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Antarctica Whale

Alison Stimpert / University of Hawaii

Duke researcher Ari Friedlaender tags a whale during his research in Wilhelmina Bay, Antarctica.

Whale of a find: Krill feast in Antarctica?

by Janelle Schroeder
April 27, 2011

Antarctica Whale 2

Ari Friedlaender / Duke University Marine Laboratory

A humpback whale plays in the icy waters of the Western Antarctic Peninsula.

The surprise discovery of the largest cluster of Antarctic krill in over 20 years and the highest distribution per kilometer of humpback whales in the Western Antarctica Peninsula has left researchers stunned.

The super aggregation of krill, small shrimp-like organisms, located in Wilhelmina Bay was estimated to have a total biomass of 2 million tons – the largest recorded cluster of krill in more than two decades according to the study published today in the online science journal PLoS ONE.

“We didn’t anticipate the concentration of krill and whales we found,” said Ari Friedlaender, research scientist for Duke University Marine Laboratory in Beaufort, S.C. He said that the krill looked like a massive wet blob taking over the computer screen of their scanning equipment. “From the surface to 300 meters below was constant krill.”

The research team also used the maximum memory in their software package that tracked the whales. In all, 146 sightings of 306 whales were recorded over a 100 square kilometer area. It was the largest number of whales sighted on such a large scale. The team returned the next year and recorded similar results.

The sightings in May 2009 and 2010 suggest that both shallower bodies of water and the transition into winter play a vital role in the correlation between krill and whales during the autumn months.

“Most of the research that goes on around the peninsula takes place from December through March – in high summer,” said Friedlaender. “That transition into winter is very important.”

Duke research marine biologist Douglas Nowacek, along with Friedlaender and a team of scientists, first tracked both the Antarctic krill and humpback whales during a six-week expedition to Wilhelmina Bay.

During the expedition there was little sea ice present in Wilhelmina Bay. According to the study, sea ice covered less than 10 percent of the bay.

The short-term effects of a krill super aggregation are positive for Antarctic predators. Krill-consuming animals can take advantage of the super aggregation in the bays during the autumn months before an incoming layer of sea ice forces the animals out of the area for the winter, said Friedlaender.

The long-term effects, however, suggest a strong negative effect on the krill population. According to Friedlaender, the large number of krill discovered during their expedition is not sustainable in the long term.

Fewer krill young will be produced over time without the necessary sea ice, which will lead to a major change in the availability of krill, he said.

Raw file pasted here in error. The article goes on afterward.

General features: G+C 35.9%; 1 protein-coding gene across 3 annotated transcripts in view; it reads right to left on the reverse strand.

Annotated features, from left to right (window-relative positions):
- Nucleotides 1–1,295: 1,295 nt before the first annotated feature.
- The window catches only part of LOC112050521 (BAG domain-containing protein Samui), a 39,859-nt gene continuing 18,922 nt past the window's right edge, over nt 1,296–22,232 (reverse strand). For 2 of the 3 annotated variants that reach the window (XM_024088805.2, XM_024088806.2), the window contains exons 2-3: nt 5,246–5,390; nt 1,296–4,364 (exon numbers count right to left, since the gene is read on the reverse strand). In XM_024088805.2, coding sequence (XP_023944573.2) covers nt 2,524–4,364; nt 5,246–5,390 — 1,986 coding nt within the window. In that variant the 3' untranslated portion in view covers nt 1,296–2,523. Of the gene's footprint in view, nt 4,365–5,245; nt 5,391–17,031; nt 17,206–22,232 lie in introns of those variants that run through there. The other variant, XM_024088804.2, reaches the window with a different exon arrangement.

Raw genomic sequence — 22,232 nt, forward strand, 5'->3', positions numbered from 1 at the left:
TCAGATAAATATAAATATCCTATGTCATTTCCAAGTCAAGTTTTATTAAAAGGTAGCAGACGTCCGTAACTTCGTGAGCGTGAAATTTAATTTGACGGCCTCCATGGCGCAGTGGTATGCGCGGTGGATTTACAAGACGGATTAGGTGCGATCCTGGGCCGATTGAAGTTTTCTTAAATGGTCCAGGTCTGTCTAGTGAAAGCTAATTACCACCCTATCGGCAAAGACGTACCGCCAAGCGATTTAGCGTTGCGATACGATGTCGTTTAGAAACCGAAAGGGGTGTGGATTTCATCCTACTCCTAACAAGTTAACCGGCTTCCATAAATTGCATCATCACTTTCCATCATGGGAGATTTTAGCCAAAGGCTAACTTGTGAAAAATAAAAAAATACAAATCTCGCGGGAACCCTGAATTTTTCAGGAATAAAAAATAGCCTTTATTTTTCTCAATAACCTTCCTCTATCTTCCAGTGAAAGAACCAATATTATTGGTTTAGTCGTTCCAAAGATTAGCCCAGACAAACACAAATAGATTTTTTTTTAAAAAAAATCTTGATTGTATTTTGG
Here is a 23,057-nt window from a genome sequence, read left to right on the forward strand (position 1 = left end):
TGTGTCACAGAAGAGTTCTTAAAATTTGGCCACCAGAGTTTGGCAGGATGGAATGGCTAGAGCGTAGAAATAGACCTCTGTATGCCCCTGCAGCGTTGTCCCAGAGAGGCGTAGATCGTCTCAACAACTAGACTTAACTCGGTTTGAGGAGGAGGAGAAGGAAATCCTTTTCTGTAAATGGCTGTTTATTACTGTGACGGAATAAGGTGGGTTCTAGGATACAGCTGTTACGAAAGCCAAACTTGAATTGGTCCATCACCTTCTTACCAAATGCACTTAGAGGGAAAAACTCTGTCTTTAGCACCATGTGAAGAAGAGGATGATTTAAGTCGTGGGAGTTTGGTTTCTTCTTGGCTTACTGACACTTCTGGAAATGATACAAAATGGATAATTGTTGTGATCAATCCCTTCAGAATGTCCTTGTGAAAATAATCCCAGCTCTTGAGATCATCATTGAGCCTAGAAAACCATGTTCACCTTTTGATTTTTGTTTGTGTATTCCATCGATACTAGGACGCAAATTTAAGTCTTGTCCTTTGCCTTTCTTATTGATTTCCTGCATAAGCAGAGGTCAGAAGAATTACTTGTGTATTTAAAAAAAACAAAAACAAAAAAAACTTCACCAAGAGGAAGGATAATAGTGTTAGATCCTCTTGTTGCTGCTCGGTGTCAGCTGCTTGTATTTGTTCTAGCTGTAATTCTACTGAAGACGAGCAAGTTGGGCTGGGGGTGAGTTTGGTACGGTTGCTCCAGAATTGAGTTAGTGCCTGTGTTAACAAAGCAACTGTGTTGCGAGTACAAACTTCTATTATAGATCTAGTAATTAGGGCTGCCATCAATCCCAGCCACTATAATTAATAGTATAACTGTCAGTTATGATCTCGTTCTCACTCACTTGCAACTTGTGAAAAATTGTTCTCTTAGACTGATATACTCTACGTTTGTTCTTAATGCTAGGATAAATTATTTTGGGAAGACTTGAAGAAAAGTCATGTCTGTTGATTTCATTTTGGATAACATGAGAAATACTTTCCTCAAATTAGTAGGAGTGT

Krill is a vital part of the Antarctica ecosystem. They are both an active food source for Antarctic predators as well as a harvested food source for farm-raised salmon. Krill migrate from open waters to bays and fjords in the autumn, seeking a protective layer of sea ice that feeds juvenile krill and shelters adult krill.

Scientists have already found a drop in krill abundance over the last 50 years. The drop is related to rapid climate change and a reduced amount of sea ice cover, researchers said.

The lack of a sea ice cover is one of the biggest climate change issues facing the Western Antarctic Peninsula. According to assistant professor Sharon Stammerjohn at the University of California, Santa Cruz, the western side has a maritime climate that is moderated more by the ocean, meaning that the west side is feeling the changes more dramatically.

“The dramatic sea ice loss is due to wind-driven changes, primarily responding to climate change,” said Stammerjohn, who was not involved with the study. “The sea ice is not changing because it’s warmer, not directly anyway.”

She also analyzed satellite images over a 26-year period that revealed a shortening of the sea ice season by 85 days – nearly three months. These large changes are happening in the southern part of the peninsula. The farther north the sea ice occurs, the number of sea ice days that are lost due to climate change lessens.

“The key thing for krill and whales is focusing on the seasonality,” said Stammerjohn. “The point being that most of the changes are happening in the autumn.”

If the krill population further deteriorates, other species face potential consequences. Seals and penguins have a relatively small feeding area and without krill in their immediate area, their food supply is limited. Some species, such as Adélie penguins, only eat krill.

The life cycles of whales and krill have evolved over time and the life histories of these animals are attuned to seasonal cycle.

Stammerjohn said, “If you start changing that, that’s where you are going to have your biggest impact.”